Protesters today are blocking trucks and other vehicles from crossing the Nova Scotia/New Brunswick border along the Trans-Canada Highway in both directions, seemingly targeting those transporting Covid-19 vaccines into the province.
The protest is in opposition to Nova Scotia’s reaction to New Brunswick’s reopening plans, which will see isolation requirements removed for domestic travelers who’ve had received one dose of a Covid vaccine. Nova Scotia responded by indicating it will require visitors from New Brunswick to isolate, while removing those restrictions for visitors from other Atlantic provinces.
Local media reports painted a chaotic scene June 23, as protesters blocked trucks from crossing the Nova Scotia border at Amherst. One recording showed a protester yelling “No vax trucks past this point!”
Another showed a Skelton Truck Lines truck being denied entry, as protesters believed it was carrying Covid-19 vaccinations. The driver was allowed through when he said he was transporting blood.
While some protesters said they were trying to prevent vaccine deliveries to Nova Scotia, others, ironically, said they were protesting the limitations on movements between the two provinces.
Nova Scotia Premier Iain Rankin held a media availability June 23, acknowledging “The Atlantic Region needs to cooperate more and more. I’ve asked for a meeting today with all my counterparts in Atlantic Canada and I expect to have that meeting later this afternoon.”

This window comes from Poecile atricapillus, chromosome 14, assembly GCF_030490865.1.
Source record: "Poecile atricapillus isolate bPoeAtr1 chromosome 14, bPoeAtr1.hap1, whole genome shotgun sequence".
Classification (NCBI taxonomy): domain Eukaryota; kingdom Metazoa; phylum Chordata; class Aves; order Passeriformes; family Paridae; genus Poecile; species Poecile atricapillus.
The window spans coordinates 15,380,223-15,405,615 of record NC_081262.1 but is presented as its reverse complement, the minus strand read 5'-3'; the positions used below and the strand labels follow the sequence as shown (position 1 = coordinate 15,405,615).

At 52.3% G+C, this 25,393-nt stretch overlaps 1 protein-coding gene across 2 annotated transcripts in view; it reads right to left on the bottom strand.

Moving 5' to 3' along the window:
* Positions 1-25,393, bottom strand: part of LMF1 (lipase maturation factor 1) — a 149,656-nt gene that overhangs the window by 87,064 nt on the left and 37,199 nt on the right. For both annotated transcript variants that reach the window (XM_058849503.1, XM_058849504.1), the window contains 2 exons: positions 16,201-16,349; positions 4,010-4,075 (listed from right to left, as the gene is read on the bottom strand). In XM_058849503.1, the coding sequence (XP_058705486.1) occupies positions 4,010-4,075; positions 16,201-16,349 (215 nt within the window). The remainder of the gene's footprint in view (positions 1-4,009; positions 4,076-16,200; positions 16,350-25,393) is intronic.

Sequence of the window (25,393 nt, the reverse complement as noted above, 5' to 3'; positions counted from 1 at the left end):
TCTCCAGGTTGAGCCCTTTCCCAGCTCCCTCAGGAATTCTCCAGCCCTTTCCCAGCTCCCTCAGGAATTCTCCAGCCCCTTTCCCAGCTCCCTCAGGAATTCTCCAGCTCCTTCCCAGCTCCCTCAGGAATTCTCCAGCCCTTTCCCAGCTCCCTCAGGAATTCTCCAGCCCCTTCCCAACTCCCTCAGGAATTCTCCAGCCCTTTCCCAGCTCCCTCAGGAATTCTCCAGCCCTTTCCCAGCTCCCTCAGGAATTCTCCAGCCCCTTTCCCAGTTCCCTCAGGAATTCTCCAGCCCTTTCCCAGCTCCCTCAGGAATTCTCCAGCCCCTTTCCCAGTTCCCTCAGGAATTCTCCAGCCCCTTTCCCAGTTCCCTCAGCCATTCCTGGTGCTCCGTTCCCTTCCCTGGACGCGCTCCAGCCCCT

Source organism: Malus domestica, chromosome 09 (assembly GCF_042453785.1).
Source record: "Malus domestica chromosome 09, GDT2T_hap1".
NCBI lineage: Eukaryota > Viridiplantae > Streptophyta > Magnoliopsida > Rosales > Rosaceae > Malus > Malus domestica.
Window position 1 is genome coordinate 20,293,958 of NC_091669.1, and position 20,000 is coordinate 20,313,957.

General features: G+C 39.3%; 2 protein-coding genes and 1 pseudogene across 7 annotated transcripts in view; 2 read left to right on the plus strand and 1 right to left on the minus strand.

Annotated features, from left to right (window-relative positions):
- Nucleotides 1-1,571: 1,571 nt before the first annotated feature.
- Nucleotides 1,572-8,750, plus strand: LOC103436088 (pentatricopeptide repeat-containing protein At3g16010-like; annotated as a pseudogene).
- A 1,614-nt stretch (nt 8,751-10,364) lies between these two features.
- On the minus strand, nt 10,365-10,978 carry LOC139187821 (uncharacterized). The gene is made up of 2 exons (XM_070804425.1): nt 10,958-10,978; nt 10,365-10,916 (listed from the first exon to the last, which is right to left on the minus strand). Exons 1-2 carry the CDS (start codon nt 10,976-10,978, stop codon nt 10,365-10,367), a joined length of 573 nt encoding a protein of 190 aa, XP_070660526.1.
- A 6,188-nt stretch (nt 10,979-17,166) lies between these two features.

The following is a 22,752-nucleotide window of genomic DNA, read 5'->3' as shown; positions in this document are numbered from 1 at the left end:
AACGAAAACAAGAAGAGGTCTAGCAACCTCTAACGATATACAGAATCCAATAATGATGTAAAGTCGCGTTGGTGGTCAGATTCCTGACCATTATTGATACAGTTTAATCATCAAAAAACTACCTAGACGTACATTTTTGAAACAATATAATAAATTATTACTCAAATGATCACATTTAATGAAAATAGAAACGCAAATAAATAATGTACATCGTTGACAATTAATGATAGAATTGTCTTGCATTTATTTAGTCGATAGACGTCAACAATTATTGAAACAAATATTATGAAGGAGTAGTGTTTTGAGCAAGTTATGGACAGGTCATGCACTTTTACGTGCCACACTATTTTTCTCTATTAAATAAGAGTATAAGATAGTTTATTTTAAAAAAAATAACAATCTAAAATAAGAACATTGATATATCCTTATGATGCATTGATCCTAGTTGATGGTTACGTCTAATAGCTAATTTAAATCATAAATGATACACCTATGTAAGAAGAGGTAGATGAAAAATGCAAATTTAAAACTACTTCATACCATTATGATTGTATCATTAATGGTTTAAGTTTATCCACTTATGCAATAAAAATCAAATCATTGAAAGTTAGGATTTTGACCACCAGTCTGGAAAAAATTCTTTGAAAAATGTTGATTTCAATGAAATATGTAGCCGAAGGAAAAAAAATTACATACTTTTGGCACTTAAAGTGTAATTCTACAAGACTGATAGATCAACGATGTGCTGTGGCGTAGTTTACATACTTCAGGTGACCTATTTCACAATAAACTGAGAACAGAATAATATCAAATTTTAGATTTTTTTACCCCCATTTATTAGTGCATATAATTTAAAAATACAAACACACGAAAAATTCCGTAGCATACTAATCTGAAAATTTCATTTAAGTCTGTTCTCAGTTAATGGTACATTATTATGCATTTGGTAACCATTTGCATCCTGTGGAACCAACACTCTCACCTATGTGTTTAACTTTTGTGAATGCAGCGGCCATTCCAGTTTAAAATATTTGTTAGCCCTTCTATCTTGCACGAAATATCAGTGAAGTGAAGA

As for New Brunswick’s decision to remove some restrictions on visitors from outside the Atlantic Bubble, he said “We respect their decision to go faster and ask for their respect for us to take it more cautiously.”
New Brunswick has one of the highest vaccination rates in the country. As of June 22, 76.4% of eligible residents had received their first dose, while 20.1% were fully vaccinated. It entered Phase 2 of its recovery plan June 16, allowing domestic travelers with one dose to enter the province without isolation requirements.
Nova Scotia MLA for Cumberland North, supported the blockade.
“If you do not change your mind and allow the people of Cumberland and New Brunswick to see one another without self-isolating, the Trans-Canada Highway will be shut down, and it will be shut down until you open that border for the families of Cumberland,” she said in a Facebook video directed toward Premier Rankin.
Atlantic Provinces Trucking Association president Jean-Marc Picard took a different view. He took to Twitter to declare the: “N.B./N.S. border situation is critical for goods to start moving again. Massive impacts to the supply chain and especially trucking. Communities need their food. Shame on the people blocking the road and time for leaders in N.S. to interfere.”